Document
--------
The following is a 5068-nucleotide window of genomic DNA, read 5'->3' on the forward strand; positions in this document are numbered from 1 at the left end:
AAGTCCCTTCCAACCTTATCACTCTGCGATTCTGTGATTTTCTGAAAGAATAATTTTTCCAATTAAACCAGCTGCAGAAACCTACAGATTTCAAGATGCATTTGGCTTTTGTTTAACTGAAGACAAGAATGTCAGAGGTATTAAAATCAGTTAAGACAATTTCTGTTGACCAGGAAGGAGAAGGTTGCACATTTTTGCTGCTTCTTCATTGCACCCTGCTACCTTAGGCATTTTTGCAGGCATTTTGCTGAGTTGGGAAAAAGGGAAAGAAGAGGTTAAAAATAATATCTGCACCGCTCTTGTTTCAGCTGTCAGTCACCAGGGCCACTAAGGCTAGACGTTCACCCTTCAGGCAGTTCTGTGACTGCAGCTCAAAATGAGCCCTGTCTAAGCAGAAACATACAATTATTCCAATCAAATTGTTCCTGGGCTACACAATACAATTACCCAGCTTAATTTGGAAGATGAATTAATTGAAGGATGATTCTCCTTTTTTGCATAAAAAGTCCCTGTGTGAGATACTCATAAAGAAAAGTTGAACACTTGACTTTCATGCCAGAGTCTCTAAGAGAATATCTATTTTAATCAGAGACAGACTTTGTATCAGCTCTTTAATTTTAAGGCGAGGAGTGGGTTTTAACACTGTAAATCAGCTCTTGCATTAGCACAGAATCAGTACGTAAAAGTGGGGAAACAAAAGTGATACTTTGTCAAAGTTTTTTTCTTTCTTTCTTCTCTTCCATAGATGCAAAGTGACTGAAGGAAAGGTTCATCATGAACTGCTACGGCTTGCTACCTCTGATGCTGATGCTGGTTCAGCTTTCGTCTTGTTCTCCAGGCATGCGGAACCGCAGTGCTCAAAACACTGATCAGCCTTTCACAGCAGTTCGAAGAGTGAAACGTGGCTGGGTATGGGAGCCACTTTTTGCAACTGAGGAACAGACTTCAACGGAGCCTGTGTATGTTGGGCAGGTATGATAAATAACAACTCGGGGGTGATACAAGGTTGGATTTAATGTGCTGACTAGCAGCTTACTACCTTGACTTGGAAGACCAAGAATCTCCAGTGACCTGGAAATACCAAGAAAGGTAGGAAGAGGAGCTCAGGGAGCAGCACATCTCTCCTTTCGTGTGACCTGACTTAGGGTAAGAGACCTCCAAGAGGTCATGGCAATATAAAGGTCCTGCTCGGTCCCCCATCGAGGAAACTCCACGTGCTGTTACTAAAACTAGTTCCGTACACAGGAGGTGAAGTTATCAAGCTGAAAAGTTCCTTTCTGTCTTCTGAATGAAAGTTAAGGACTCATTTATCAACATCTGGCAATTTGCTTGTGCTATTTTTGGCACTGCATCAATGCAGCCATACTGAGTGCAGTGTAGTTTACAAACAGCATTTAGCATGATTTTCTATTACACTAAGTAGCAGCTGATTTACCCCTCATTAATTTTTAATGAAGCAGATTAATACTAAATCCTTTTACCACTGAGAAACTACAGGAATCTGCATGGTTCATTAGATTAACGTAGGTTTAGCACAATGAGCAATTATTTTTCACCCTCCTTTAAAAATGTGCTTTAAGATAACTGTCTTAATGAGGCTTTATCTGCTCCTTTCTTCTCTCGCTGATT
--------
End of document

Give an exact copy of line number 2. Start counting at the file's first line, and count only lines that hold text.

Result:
AAGTCCCTTCCAACCTTATCACTCTGCGATTCTGTGATTTTCTGAAAGAATAATTTTTCCAATTAAACCAGCTGCAGAAACCTACAGATTTCAAGATGCATTTGGCTTTTGTTTAACTGAAGACAAGAATGTCAGAGGTATTAAAATCAGTTAAGACAATTTCTGTTGACCAGGAAGGAGAAGGTTGCACATTTTTGCTGCTTCTTCATTGCACCCTGCTACCTTAGGCATTTTTGCAGGCATTTTGCTGAGTTGGGAAAAAGGGAAAGAAGAGGTTAAAAATAATATCTGCACCGCTCTTGTTTCAGCTGTCAGTCACCAGGGCCACTAAGGCTAGACGTTCACCCTTCAGGCAGTTCTGTGACTGCAGCTCAAAATGAGCCCTGTCTAAGCAGAAACATACAATTATTCCAATCAAATTGTTCCTGGGCTACACAATACAATTACCCAGCTTAATTTGGAAGATGAATTAATTGAAGGATGATTCTCCTTTTTTGCATAAAAAGTCCCTGTGTGAGATACTCATAAAGAAAAGTTGAACACTTGACTTTCATGCCAGAGTCTCTAAGAGAATATCTATTTTAATCAGAGACAGACTTTGTATCAGCTCTTTAATTTTAAGGCGAGGAGTGGGTTTTAACACTGTAAATCAGCTCTTGCATTAGCACAGAATCAGTACGTAAAAGTGGGGAAACAAAAGTGATACTTTGTCAAAGTTTTTTTCTTTCTTTCTTCTCTTCCATAGATGCAAAGTGACTGAAGGAAAGGTTCATCATGAACTGCTACGGCTTGCTACCTCTGATGCTGATGCTGGTTCAGCTTTCGTCTTGTTCTCCAGGCATGCGGAACCGCAGTGCTCAAAACACTGATCAGCCTTTCACAGCAGTTCGAAGAGTGAAACGTGGCTGGGTATGGGAGCCACTTTTTGCAACTGAGGAACAGACTTCAACGGAGCCTGTGTATGTTGGGCAGGTATGATAAATAACAACTCGGGGGTGATACAAGGTTGGATTTAATGTGCTGACTAGCAGCTTACTACCTTGACTTGGAAGACCAAGAATCTCCAGTGACCTGGAAATACCAAGAAAGGTAGGAAGAGGAGCTCAGGGAGCAGCACATCTCTCCTTTCGTGTGACCTGACTTAGGGTAAGAGACCTCCAAGAGGTCATGGCAATATAAAGGTCCTGCTCGGTCCCCCATCGAGGAAACTCCACGTGCTGTTACTAAAACTAGTTCCGTACACAGGAGGTGAAGTTATCAAGCTGAAAAGTTCCTTTCTGTCTTCTGAATGAAAGTTAAGGACTCATTTATCAACATCTGGCAATTTGCTTGTGCTATTTTTGGCACTGCATCAATGCAGCCATACTGAGTGCAGTGTAGTTTACAAACAGCATTTAGCATGATTTTCTATTACACTAAGTAGCAGCTGATTTACCCCTCATTAATTTTTAATGAAGCAGATTAATACTAAATCCTTTTACCACTGAGAAACTACAGGAATCTGCATGGTTCATTAGATTAACGTAGGTTTAGCACAATGAGCAATTATTTTTCACCCTCCTTTAAAAATGTGCTTTAAGATAACTGTCTTAATGAGGCTTTATCTGCTCCTTTCTTCTCTCGCTGATT